Mortar Strikes Kill at Least 20 at Livestock Auction in Afghanistan

The government and the Taliban pointed blame at each other in the latest attack. But in this war, there is diminishing clarity on who is to blame for the bodies piling up.

At least 20 civilians were killed and dozens of others wounded when mortar rounds struck a crowded livestock market in southern Afghanistan on Monday, with the government and the Taliban pointing blame at each other.

Residents in the district of Sangin, in Helmand Province, where the livestock market is held in a Taliban-controlled area, said that three mortar rounds struck just as the bazaar was buzzing with a crowd of nearly 500 people and hundreds of animals. Several local elders said that the mortars had been fired by the Second Brigade of the Afghan Army, which has a base in the southwest of the district.

“Human and animal flesh was mixed,” said Saifullah Khan, who was at the market. “Twenty-five people were killed on the spot, 10 others died of their wounds later.”

Mr. Khan said that although the Taliban had fired rockets at the army base the day before, Monday morning had been quiet and there had been no fighting before the bazaar had started.

Video from the small district clinic showed a large crowd carrying victims, the floors of the compound covered in blood. Children could be heard crying. At the bazaar, bodies of dead animals appeared to be still lying around among hats and shoes.

Emergency, a medical charity that runs a first aid post in Sangin, said part of their facility was also damaged by the mortar shelling, but they continued to treat the wounded.

“We have received thirty patients at our Sangin First Aid Post so far, seven of whom were unfortunately already dead on arrival,” said Marco Puntin, a program coordinator for the charity.

The Afghan government denied that its forces were behind the attack. The provincial governor’s office in Helmand, which put the number of dead at 23, said the Taliban had been trying to target military bases with mortars but that the projectiles had landed on civilians.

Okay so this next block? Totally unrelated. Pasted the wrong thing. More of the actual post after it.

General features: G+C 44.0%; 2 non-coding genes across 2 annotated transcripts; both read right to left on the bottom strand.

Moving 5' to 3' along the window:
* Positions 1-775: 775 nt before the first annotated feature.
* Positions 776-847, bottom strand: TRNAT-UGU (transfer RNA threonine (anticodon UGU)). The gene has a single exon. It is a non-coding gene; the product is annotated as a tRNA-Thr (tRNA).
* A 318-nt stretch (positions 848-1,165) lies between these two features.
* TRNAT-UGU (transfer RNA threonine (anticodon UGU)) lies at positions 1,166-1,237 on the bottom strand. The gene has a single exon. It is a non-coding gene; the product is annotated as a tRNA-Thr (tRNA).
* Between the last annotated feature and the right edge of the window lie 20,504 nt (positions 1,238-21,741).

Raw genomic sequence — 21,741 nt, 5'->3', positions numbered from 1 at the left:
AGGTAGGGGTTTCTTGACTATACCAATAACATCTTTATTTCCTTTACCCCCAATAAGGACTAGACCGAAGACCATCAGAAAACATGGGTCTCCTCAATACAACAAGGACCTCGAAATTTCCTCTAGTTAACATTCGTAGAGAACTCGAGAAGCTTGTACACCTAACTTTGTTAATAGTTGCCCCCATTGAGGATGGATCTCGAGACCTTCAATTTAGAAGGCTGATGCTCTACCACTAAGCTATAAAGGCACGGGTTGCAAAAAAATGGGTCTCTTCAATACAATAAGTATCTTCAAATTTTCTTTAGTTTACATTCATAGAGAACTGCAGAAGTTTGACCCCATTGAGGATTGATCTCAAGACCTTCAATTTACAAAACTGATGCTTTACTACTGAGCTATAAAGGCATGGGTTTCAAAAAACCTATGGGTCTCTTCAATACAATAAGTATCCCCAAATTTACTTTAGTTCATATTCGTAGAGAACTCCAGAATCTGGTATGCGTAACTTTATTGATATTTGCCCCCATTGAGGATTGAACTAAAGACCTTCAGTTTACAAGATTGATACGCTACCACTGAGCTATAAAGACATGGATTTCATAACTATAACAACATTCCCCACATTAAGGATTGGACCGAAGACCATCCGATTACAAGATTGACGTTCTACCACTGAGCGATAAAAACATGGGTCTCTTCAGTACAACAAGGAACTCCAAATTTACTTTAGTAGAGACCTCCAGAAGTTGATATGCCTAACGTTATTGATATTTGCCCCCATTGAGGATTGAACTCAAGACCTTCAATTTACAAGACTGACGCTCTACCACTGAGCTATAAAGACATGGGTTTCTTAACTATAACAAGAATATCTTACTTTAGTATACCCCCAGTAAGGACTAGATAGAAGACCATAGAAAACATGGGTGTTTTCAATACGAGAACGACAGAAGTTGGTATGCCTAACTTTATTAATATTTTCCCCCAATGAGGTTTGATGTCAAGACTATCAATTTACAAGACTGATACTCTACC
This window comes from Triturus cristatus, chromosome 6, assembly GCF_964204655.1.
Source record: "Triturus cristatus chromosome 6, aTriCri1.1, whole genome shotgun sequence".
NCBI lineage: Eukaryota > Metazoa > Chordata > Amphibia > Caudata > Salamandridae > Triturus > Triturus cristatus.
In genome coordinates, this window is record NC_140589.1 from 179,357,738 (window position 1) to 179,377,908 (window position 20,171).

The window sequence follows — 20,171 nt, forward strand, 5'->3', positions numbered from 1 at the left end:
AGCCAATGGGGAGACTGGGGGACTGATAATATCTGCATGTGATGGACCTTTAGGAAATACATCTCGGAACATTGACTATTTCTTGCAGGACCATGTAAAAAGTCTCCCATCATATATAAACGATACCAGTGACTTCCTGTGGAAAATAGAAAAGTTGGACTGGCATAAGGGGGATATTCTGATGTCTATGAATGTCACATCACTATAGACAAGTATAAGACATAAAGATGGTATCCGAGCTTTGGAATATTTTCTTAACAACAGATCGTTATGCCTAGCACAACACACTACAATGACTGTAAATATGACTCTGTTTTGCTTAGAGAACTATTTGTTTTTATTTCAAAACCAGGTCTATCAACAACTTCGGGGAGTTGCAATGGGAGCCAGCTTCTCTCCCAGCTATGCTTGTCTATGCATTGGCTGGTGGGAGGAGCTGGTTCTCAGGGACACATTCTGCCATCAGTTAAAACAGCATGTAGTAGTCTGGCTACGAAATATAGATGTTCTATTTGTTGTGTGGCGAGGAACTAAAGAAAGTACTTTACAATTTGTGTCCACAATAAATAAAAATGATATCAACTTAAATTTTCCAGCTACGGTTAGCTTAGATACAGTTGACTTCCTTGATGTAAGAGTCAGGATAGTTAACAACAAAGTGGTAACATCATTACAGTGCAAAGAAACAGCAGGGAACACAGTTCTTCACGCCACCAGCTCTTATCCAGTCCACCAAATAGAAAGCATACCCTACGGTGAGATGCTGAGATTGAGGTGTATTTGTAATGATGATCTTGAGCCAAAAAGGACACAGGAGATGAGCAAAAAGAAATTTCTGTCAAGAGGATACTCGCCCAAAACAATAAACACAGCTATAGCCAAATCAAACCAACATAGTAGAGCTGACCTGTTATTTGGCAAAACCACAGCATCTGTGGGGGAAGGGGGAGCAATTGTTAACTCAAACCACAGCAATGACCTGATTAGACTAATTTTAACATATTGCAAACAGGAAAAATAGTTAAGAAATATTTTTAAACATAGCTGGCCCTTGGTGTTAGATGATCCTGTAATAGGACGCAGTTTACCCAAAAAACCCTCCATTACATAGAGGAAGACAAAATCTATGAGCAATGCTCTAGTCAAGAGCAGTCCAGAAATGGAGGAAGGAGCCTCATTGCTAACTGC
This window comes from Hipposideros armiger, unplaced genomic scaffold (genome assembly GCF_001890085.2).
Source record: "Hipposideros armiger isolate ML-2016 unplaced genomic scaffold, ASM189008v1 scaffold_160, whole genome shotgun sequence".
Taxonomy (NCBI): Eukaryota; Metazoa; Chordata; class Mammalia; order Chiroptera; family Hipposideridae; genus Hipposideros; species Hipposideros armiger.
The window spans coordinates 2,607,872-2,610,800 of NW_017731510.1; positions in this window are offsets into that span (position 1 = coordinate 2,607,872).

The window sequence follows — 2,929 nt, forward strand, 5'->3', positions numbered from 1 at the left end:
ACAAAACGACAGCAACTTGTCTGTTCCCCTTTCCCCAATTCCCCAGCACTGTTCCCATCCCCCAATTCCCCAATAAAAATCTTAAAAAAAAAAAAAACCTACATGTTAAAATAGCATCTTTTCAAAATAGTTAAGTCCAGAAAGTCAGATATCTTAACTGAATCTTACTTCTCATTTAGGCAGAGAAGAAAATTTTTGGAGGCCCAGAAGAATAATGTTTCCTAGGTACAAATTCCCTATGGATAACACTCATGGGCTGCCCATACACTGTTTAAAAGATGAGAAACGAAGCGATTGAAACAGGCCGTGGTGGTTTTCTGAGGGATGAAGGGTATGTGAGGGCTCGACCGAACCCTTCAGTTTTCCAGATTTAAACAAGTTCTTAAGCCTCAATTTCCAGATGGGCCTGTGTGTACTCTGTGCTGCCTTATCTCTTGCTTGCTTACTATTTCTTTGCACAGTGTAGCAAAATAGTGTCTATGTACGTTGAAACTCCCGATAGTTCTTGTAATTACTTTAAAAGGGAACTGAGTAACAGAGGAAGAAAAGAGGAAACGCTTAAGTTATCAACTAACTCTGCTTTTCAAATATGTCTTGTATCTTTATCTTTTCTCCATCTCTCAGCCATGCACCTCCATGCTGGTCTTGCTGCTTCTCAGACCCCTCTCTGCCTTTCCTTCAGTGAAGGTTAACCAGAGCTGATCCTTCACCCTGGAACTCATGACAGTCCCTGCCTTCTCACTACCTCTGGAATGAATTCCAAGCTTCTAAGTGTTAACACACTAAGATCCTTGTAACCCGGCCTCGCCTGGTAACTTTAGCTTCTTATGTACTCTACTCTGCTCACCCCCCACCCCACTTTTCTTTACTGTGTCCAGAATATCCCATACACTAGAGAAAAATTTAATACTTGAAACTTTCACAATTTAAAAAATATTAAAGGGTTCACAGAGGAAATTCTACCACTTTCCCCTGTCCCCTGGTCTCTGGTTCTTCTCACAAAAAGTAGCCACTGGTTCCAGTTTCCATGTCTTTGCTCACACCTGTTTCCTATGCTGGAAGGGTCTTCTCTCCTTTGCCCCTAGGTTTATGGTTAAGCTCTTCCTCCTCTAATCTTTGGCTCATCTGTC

“Our military did not fire any artillery,” said Omar Zwak, a spokesman for the governor.

A statement from President Ashraf Ghani’s office, condemning the strike, called it a “terrorist attack.” His spokesman, Sediq Sediqqi, said it was the work of the Taliban.

Even as the violence intensifies across Afghanistan, there is often little accountability for the death of civilians. Many attacks are unclaimed, while in other bloody incidents, both sides blame the other and move on to more violence.

Investigations into reports of airstrikes or stray mortars rarely result in public answers. Assassinations and targeted killings have increasingly shrunk the space for activists and human rights workers who try to follow up on cases of civilian harm.

A Taliban spokesman, Zabiullah Mujahid, blamed the Afghan forces for Monday’s attack and said the Afghan government “threw dust in people’s eyes” by describing the mortar-shelling as a car-bomb so they could attribute the violence to the Taliban.

A United States deal with the Taliban in February has started the withdrawal of American troops in Afghanistan. About a third of the 12,000 troops have already departed, but it has done little to abate the bloodshed.

Helmand Province has seen some of the worst fighting of the near two-decade war, with civilians caught between Taliban attacks and clearance operations by Afghan and coalition forces. They have been victims of roadside bombs laid by insurgents and airstrikes carried out by Afghan and American forces. The Taliban control at least five districts in the province, and they contest large stretches in the other eight.

On Sunday, a van carrying civilians was struck by a Taliban roadside bomb in the district of Washir, in Helmand, killing six people including a woman and three children.